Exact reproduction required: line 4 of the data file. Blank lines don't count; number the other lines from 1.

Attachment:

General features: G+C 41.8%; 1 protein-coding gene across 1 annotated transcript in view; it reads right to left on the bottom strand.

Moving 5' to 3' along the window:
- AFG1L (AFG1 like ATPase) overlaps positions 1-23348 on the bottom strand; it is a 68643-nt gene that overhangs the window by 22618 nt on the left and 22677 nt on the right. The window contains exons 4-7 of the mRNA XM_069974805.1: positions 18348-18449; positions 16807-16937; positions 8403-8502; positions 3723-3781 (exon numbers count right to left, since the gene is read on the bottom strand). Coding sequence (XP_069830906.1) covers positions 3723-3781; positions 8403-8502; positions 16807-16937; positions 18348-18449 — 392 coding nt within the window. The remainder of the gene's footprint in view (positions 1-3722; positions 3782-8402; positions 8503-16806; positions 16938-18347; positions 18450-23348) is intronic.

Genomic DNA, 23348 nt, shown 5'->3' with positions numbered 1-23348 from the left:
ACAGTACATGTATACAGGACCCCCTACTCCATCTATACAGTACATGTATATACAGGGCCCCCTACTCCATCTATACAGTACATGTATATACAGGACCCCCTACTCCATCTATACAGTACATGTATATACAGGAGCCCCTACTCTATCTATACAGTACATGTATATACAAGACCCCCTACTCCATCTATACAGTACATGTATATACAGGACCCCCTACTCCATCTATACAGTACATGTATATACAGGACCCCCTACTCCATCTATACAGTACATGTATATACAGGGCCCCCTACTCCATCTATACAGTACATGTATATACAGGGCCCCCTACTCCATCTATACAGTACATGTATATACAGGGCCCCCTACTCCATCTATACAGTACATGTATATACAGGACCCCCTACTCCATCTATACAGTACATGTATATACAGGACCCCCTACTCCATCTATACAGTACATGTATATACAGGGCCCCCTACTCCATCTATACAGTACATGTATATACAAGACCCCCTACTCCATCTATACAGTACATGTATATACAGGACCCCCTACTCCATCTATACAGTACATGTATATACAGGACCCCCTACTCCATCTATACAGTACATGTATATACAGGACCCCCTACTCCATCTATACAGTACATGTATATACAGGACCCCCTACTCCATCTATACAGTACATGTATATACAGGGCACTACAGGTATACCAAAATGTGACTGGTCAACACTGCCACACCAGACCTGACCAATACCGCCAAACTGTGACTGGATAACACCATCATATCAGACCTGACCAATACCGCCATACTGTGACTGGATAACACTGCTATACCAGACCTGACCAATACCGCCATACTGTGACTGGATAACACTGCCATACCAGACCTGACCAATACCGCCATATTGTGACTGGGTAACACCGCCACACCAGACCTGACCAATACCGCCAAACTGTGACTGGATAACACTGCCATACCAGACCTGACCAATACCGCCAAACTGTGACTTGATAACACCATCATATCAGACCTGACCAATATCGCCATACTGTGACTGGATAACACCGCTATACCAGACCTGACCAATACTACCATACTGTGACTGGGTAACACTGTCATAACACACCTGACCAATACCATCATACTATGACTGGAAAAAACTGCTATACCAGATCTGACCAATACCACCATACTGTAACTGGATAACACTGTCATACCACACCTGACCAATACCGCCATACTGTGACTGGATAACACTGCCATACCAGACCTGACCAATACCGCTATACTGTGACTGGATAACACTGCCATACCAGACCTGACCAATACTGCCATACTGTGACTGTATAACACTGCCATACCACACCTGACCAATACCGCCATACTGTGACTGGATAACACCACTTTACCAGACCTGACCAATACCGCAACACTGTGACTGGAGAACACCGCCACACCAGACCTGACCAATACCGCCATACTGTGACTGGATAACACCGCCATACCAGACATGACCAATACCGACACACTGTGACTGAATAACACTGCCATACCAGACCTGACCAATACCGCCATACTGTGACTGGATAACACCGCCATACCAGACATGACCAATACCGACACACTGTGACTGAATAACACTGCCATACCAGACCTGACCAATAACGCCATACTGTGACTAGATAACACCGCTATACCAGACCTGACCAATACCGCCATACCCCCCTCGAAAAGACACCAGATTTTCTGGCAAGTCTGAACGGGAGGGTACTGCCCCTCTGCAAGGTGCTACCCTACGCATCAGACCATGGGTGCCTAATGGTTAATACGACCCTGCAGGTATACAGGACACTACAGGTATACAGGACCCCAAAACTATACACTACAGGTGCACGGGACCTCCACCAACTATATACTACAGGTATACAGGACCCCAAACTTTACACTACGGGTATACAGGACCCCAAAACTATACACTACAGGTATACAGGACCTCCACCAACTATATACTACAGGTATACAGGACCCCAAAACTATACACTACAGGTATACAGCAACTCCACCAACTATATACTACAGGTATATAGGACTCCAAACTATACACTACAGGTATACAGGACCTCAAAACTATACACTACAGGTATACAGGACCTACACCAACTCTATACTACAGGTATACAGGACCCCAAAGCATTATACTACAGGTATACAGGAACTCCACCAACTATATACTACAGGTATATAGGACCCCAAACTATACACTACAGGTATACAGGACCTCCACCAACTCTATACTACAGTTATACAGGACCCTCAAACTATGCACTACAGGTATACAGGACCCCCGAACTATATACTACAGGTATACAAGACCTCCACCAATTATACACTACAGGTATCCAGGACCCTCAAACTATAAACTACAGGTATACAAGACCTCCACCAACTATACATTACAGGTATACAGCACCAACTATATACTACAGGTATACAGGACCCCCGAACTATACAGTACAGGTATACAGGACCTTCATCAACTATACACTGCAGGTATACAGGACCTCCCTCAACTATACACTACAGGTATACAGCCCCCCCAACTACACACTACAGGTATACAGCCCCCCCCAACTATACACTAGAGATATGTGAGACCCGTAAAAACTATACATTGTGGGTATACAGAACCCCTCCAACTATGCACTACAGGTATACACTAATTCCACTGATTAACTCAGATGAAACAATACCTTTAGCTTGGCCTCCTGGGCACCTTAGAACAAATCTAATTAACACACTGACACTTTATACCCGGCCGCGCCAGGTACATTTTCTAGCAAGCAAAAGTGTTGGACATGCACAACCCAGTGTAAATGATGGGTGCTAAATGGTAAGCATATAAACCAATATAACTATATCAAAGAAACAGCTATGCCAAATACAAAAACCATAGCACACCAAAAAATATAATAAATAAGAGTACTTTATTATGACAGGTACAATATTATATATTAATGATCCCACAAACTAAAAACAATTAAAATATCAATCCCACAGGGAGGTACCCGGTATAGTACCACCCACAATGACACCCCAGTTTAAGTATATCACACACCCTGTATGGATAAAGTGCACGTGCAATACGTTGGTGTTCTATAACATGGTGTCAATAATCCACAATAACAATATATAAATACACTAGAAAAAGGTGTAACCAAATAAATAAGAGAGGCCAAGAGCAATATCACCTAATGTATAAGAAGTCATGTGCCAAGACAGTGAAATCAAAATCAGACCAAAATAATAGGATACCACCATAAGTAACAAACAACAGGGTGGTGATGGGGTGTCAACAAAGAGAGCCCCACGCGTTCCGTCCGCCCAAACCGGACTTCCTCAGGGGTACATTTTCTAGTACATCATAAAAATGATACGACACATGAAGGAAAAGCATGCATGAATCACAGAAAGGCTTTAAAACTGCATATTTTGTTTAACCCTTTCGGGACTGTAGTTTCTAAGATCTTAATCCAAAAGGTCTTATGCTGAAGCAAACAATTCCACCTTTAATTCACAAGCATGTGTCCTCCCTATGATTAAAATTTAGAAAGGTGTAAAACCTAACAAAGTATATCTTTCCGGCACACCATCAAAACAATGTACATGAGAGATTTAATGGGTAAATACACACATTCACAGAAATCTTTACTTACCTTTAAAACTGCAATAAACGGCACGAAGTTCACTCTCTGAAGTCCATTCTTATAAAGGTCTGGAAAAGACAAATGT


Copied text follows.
Genomic DNA, 23348 nt, shown 5'->3' with positions numbered 1-23348 from the left: